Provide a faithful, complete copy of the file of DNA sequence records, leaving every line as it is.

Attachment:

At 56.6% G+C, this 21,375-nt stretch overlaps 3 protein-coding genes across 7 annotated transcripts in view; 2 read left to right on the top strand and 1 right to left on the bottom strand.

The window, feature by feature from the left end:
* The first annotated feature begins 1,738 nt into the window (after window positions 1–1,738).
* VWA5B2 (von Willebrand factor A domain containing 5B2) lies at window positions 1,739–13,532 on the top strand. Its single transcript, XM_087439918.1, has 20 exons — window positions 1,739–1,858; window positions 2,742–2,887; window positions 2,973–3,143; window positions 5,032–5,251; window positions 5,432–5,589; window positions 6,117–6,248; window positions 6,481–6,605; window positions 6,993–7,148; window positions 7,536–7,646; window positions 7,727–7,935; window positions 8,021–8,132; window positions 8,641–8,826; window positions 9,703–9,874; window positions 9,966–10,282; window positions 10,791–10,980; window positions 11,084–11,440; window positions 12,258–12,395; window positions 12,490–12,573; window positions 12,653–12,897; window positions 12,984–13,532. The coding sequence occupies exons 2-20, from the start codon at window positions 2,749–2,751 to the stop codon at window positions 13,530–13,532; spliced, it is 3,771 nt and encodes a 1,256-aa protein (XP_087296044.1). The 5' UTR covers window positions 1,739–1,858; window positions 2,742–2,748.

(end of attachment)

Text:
At 56.6% G+C, this 21,375-nt stretch overlaps 3 protein-coding genes across 7 annotated transcripts in view; 2 read left to right on the top strand and 1 right to left on the bottom strand.

The window, feature by feature from the left end:
* The first annotated feature begins 1,738 nt into the window (after window positions 1–1,738).
* VWA5B2 (von Willebrand factor A domain containing 5B2) lies at window positions 1,739–13,532 on the top strand. Its single transcript, XM_087439918.1, has 20 exons — window positions 1,739–1,858; window positions 2,742–2,887; window positions 2,973–3,143; window positions 5,032–5,251; window positions 5,432–5,589; window positions 6,117–6,248; window positions 6,481–6,605; window positions 6,993–7,148; window positions 7,536–7,646; window positions 7,727–7,935; window positions 8,021–8,132; window positions 8,641–8,826; window positions 9,703–9,874; window positions 9,966–10,282; window positions 10,791–10,980; window positions 11,084–11,440; window positions 12,258–12,395; window positions 12,490–12,573; window positions 12,653–12,897; window positions 12,984–13,532. The coding sequence occupies exons 2-20, from the start codon at window positions 2,749–2,751 to the stop codon at window positions 13,530–13,532; spliced, it is 3,771 nt and encodes a 1,256-aa protein (XP_087296044.1). The 5' UTR covers window positions 1,739–1,858; window positions 2,742–2,748.